A great, bright, constant 2.8 lens and blazing fast shooting performance is why you'd want this camera (now down to $409 as of this writing). Its 24x zoom range (600mm max focal length in 35mm equivalent) is less than half of the Canon SX-50 and the bargain-priced Fujifilm SL1000 50x camera ($250 or so), but 24x handles a lot of shooting opportunities and the digital "Intelligent Zoom" gets you to 48x if needed while still capturing quite enjoyable images. It is one of those rare cameras that is very good for both still images and video. I'm asked if the FZ-200 is "okay for birding" and wildlife. Vickie has answered that for us on Flickr. The LCD has a 3:2 aspect ratio. If you shoot in the "7M EZ" mode you have an image size good up to an 11 x 14 or larger, but now you can enjoy about a 30x optical zoom (actually, 29.4x) or a whopping 58.8x "intelligent zoom." That's a 735mm (35mm eq.) focal length that covers a huge range of shooting scenarios, without resorting to the smart zoom / pure view / intelligent zoom versions of interpolation. For an SLR, a 600mm lens Nikon 600mm f/4.0G ED VR II AF-S SWM Super Telephoto Lens for Nikon FX and DX Format Digital SLR could set you back $9K or more. Not exactly an easy to carry, affordable option.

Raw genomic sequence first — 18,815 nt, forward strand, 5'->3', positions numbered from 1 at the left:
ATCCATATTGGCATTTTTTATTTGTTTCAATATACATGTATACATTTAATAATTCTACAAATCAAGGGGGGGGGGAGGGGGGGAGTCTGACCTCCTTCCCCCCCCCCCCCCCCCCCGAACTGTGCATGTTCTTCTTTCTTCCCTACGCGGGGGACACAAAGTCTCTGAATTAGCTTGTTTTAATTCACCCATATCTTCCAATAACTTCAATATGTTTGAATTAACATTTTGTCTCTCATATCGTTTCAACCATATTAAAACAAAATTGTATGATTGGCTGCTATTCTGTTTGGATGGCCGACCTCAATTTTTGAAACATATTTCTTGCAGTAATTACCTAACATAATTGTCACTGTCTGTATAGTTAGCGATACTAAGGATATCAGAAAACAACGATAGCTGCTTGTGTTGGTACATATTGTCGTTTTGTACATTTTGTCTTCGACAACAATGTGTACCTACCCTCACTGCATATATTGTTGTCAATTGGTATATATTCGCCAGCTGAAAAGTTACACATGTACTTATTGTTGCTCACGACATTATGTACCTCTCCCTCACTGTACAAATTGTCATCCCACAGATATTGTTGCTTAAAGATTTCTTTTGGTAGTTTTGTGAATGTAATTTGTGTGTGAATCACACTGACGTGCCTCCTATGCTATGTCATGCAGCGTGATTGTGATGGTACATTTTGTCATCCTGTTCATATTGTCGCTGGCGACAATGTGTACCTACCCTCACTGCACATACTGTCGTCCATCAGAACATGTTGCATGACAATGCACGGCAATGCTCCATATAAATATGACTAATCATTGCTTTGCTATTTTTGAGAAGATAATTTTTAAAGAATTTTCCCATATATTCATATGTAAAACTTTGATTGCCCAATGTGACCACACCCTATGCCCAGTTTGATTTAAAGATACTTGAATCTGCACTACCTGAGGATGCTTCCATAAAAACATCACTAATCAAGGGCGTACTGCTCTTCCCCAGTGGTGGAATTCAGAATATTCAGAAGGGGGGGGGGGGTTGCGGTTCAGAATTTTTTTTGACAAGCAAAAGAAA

All three of these cameras (X-S1, SX-50, FZ-200) can be considered excellent. It isn't that one camera could be rationally picked as an easy winner, for all of them have the ability to do a fine job under many conditions. Price is invariably a factor, for you can always squander the extra cash on food, clothing, and shelter.
If value is your primary concern, presently the $250 or so street price Fujifilm SL1000 is hard to beat. Its huge zoom range is the same as the bit more expensive SX-50, although the Canon is a slightly better unit for still images) if you need to fill the frame with a 1200mm 35mm equivalent focal length. The Fujifilm FinePix SL1000 16.2MP Digital Camera with 3-Inch LCD (Black) offers the most for the least dollars. In bright sun, there is no such thing as a truly great LCD. They all wash out to a certain extent, and an electronic viewfinder can save the day in those conditions. Surprisingly, the most inexpensive camera in this field, the Fujifilm SL1000, offers a 920K dot EVF and a 920K dot hinged LCD.